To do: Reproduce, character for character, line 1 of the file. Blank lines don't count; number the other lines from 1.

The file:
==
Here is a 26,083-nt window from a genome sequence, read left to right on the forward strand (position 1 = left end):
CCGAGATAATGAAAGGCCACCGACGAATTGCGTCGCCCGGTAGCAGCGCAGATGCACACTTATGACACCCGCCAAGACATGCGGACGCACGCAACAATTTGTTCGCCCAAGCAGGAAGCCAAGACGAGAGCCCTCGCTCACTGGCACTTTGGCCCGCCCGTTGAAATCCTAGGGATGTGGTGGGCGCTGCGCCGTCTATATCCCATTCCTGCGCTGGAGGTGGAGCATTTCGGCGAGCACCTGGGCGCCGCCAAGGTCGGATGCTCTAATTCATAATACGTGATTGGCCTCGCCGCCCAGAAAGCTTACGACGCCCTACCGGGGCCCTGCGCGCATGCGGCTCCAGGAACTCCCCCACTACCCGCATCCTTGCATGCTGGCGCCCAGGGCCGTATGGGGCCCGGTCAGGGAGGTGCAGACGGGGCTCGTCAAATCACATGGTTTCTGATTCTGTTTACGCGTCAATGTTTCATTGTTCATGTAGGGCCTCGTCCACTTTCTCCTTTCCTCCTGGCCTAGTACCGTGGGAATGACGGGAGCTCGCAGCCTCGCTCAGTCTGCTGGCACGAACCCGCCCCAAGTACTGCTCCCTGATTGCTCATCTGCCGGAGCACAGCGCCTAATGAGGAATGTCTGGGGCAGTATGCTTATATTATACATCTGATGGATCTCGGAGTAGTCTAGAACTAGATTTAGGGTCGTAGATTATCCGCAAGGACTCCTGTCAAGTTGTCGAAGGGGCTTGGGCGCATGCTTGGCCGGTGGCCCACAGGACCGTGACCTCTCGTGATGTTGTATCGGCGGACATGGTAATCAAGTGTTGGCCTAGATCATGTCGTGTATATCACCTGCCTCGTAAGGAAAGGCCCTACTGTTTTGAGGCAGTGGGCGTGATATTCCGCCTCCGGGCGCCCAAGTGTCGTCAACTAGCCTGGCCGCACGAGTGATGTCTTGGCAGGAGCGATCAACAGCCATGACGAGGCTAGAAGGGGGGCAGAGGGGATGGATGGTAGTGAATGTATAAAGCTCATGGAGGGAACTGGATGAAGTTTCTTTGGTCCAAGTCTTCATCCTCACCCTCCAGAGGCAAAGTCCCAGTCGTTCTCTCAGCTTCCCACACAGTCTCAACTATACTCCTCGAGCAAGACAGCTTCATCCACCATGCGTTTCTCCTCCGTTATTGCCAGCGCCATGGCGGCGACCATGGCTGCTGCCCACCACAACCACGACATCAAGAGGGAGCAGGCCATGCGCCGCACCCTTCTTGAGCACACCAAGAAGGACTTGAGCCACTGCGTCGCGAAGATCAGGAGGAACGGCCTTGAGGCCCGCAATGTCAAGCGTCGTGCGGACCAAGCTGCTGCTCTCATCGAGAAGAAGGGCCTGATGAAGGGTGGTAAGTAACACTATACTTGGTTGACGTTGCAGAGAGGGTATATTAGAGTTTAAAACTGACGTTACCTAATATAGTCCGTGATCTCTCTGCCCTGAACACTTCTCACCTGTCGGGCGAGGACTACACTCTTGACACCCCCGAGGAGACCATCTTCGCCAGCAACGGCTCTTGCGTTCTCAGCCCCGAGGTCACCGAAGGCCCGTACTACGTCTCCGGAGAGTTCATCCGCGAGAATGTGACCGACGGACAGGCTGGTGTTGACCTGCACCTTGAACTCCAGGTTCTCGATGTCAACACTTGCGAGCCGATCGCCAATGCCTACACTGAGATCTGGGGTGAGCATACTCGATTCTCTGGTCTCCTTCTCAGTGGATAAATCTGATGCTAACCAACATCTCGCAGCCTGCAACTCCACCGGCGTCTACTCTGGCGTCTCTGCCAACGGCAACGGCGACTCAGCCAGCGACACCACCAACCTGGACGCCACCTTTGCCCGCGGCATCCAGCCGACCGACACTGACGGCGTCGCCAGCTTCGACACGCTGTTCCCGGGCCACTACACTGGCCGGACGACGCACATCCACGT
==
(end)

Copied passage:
Here is a 26,083-nt window from a genome sequence, read left to right on the forward strand (position 1 = left end):